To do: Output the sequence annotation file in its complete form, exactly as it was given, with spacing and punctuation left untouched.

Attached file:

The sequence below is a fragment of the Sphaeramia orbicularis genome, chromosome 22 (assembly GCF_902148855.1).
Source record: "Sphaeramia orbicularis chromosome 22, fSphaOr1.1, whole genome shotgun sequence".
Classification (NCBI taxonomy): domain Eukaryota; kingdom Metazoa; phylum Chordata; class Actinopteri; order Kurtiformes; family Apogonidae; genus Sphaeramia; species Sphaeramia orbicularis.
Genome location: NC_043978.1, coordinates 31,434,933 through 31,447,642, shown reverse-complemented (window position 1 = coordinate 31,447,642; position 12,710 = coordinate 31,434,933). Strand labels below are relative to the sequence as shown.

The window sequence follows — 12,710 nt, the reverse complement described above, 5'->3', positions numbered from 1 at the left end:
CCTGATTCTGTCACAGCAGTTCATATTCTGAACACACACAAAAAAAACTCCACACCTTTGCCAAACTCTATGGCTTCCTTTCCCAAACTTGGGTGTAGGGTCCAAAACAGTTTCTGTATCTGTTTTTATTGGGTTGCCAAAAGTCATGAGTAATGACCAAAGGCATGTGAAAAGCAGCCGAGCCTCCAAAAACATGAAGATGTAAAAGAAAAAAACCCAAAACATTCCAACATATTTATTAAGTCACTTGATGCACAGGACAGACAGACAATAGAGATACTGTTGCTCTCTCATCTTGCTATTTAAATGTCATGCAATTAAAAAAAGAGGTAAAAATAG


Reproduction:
The sequence below is a fragment of the Sphaeramia orbicularis genome, chromosome 22 (assembly GCF_902148855.1).
Source record: "Sphaeramia orbicularis chromosome 22, fSphaOr1.1, whole genome shotgun sequence".
Classification (NCBI taxonomy): domain Eukaryota; kingdom Metazoa; phylum Chordata; class Actinopteri; order Kurtiformes; family Apogonidae; genus Sphaeramia; species Sphaeramia orbicularis.
Genome location: NC_043978.1, coordinates 31,434,933 through 31,447,642, shown reverse-complemented (window position 1 = coordinate 31,447,642; position 12,710 = coordinate 31,434,933). Strand labels below are relative to the sequence as shown.

The window sequence follows — 12,710 nt, the reverse complement described above, 5'->3', positions numbered from 1 at the left end:
CCTGATTCTGTCACAGCAGTTCATATTCTGAACACACACAAAAAAAACTCCACACCTTTGCCAAACTCTATGGCTTCCTTTCCCAAACTTGGGTGTAGGGTCCAAAACAGTTTCTGTATCTGTTTTTATTGGGTTGCCAAAAGTCATGAGTAATGACCAAAGGCATGTGAAAAGCAGCCGAGCCTCCAAAAACATGAAGATGTAAAAGAAAAAAACCCAAAACATTCCAACATATTTATTAAGTCACTTGATGCACAGGACAGACAGACAATAGAGATACTGTTGCTCTCTCATCTTGCTATTTAAATGTCATGCAATTAAAAAAAGAGGTAAAAATAG